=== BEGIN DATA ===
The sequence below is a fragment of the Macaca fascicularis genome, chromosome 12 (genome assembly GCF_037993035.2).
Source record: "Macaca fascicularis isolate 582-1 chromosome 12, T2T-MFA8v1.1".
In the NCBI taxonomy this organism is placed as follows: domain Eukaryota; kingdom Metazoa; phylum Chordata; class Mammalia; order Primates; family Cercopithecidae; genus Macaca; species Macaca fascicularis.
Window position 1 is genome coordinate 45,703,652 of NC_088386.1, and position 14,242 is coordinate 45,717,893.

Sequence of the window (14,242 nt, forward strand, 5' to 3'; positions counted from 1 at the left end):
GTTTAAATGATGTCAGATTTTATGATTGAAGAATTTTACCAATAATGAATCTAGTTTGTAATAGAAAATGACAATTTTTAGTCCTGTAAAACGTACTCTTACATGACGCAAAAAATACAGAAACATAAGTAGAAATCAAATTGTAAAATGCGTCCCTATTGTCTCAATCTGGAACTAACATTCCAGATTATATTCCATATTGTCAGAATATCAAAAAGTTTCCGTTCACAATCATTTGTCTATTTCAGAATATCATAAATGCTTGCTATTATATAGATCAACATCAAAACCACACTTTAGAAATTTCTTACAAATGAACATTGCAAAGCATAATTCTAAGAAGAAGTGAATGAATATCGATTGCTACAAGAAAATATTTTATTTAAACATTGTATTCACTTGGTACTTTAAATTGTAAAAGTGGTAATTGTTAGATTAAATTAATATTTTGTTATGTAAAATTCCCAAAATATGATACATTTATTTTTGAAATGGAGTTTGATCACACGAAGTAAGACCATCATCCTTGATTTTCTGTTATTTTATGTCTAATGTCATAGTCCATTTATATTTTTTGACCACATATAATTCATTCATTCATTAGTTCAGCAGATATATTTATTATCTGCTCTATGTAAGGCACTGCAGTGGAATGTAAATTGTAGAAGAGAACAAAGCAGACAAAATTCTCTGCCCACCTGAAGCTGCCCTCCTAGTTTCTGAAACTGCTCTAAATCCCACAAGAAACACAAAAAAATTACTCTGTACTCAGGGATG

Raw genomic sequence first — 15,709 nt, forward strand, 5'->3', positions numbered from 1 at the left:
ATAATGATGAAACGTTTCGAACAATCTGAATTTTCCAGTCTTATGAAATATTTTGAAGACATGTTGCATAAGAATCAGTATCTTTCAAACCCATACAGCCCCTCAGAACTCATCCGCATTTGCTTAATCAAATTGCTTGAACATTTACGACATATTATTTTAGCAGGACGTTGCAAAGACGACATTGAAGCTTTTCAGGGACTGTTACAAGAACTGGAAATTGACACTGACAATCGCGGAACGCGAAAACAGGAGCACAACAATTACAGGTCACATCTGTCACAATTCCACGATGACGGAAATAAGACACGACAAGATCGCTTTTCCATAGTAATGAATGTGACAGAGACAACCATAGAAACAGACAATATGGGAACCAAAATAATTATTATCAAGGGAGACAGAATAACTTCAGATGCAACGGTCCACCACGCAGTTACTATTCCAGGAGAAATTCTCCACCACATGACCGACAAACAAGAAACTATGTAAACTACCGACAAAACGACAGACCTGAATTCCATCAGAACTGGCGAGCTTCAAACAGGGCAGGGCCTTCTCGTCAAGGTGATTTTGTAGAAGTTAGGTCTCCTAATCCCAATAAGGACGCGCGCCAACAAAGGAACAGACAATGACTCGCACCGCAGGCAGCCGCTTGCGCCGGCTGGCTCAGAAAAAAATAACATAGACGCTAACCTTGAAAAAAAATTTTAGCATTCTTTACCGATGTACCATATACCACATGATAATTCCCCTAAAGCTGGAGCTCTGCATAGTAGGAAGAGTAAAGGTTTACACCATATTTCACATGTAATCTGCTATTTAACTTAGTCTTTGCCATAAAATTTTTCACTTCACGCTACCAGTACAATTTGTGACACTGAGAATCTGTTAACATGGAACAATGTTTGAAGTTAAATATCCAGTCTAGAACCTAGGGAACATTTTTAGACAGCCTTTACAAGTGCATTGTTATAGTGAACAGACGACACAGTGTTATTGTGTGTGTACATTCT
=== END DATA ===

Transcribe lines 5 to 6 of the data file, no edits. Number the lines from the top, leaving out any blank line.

Sequence of the window (14,242 nt, forward strand, 5' to 3'; positions counted from 1 at the left end):
GTTTAAATGATGTCAGATTTTATGATTGAAGAATTTTACCAATAATGAATCTAGTTTGTAATAGAAAATGACAATTTTTAGTCCTGTAAAACGTACTCTTACATGACGCAAAAAATACAGAAACATAAGTAGAAATCAAATTGTAAAATGCGTCCCTATTGTCTCAATCTGGAACTAACATTCCAGATTATATTCCATATTGTCAGAATATCAAAAAGTTTCCGTTCACAATCATTTGTCTATTTCAGAATATCATAAATGCTTGCTATTATATAGATCAACATCAAAACCACACTTTAGAAATTTCTTACAAATGAACATTGCAAAGCATAATTCTAAGAAGAAGTGAATGAATATCGATTGCTACAAGAAAATATTTTATTTAAACATTGTATTCACTTGGTACTTTAAATTGTAAAAGTGGTAATTGTTAGATTAAATTAATATTTTGTTATGTAAAATTCCCAAAATATGATACATTTATTTTTGAAATGGAGTTTGATCACACGAAGTAAGACCATCATCCTTGATTTTCTGTTATTTTATGTCTAATGTCATAGTCCATTTATATTTTTTGACCACATATAATTCATTCATTCATTAGTTCAGCAGATATATTTATTATCTGCTCTATGTAAGGCACTGCAGTGGAATGTAAATTGTAGAAGAGAACAAAGCAGACAAAATTCTCTGCCCACCTGAAGCTGCCCTCCTAGTTTCTGAAACTGCTCTAAATCCCACAAGAAACACAAAAAAATTACTCTGTACTCAGGGATG